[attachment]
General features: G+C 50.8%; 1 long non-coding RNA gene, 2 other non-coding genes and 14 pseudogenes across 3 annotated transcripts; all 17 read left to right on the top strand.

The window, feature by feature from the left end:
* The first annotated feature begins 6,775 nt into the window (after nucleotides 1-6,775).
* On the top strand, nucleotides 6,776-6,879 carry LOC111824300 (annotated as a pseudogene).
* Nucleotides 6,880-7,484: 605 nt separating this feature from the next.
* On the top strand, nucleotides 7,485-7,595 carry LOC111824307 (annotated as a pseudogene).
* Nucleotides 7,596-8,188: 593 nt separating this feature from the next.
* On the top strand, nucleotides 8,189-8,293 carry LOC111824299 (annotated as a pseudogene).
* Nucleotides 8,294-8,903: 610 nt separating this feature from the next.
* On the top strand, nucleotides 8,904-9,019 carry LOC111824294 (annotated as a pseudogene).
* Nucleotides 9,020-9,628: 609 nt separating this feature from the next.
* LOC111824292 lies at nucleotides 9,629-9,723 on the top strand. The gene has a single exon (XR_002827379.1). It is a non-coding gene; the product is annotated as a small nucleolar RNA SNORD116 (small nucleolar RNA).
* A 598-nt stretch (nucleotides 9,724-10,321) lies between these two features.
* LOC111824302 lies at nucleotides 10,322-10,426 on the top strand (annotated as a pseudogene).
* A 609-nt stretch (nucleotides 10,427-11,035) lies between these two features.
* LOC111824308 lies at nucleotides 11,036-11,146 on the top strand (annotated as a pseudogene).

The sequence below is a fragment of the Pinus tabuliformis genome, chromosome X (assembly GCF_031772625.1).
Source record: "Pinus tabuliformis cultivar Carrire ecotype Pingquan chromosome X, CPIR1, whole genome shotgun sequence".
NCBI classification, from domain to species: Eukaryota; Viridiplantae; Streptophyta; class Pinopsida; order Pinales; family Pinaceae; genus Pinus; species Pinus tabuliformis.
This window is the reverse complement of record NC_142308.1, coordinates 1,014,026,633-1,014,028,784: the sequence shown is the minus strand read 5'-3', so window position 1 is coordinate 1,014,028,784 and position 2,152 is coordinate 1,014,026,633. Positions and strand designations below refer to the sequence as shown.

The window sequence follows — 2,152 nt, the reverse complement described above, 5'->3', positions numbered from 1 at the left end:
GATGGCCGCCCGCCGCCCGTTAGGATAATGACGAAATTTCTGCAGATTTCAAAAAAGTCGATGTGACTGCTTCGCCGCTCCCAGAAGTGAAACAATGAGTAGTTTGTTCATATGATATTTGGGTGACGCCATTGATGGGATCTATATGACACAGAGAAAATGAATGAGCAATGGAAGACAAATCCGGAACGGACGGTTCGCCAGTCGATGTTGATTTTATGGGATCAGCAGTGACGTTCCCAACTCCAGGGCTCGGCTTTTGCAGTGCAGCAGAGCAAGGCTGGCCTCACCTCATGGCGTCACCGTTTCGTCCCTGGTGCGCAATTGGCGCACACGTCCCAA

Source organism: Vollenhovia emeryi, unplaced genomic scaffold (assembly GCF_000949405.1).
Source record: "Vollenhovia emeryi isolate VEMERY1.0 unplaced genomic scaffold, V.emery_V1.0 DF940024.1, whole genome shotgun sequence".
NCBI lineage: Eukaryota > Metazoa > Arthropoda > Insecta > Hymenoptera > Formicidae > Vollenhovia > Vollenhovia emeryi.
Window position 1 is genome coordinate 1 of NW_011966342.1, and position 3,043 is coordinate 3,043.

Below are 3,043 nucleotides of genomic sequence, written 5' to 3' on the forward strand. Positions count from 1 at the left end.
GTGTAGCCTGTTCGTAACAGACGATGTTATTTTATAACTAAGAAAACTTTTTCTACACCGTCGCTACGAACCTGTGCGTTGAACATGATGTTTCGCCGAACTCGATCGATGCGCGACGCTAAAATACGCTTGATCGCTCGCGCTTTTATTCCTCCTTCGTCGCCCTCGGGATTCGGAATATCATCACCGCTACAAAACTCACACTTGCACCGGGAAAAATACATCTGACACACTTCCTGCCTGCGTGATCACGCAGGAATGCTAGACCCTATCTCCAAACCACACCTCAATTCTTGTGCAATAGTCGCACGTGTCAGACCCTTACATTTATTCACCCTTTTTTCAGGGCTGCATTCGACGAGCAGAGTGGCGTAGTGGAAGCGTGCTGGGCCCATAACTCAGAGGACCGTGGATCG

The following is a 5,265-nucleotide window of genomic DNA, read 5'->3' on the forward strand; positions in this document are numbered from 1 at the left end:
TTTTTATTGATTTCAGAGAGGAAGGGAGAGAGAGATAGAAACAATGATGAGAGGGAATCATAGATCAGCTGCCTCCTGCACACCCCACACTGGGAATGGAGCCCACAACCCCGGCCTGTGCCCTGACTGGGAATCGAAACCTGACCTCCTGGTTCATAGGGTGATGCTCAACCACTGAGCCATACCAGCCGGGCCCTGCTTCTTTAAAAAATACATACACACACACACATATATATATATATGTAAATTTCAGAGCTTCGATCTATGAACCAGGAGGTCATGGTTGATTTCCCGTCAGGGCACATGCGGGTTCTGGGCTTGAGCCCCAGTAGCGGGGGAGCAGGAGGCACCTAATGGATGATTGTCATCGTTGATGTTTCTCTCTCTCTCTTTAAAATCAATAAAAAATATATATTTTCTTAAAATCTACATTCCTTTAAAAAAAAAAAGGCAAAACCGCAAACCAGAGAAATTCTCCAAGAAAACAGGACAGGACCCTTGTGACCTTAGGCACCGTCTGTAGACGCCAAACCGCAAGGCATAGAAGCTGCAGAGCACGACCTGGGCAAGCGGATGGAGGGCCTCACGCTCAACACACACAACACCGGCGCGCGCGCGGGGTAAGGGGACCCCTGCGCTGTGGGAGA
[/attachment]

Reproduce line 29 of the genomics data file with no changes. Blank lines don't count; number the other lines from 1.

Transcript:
The following is a 5,265-nucleotide window of genomic DNA, read 5'->3' on the forward strand; positions in this document are numbered from 1 at the left end: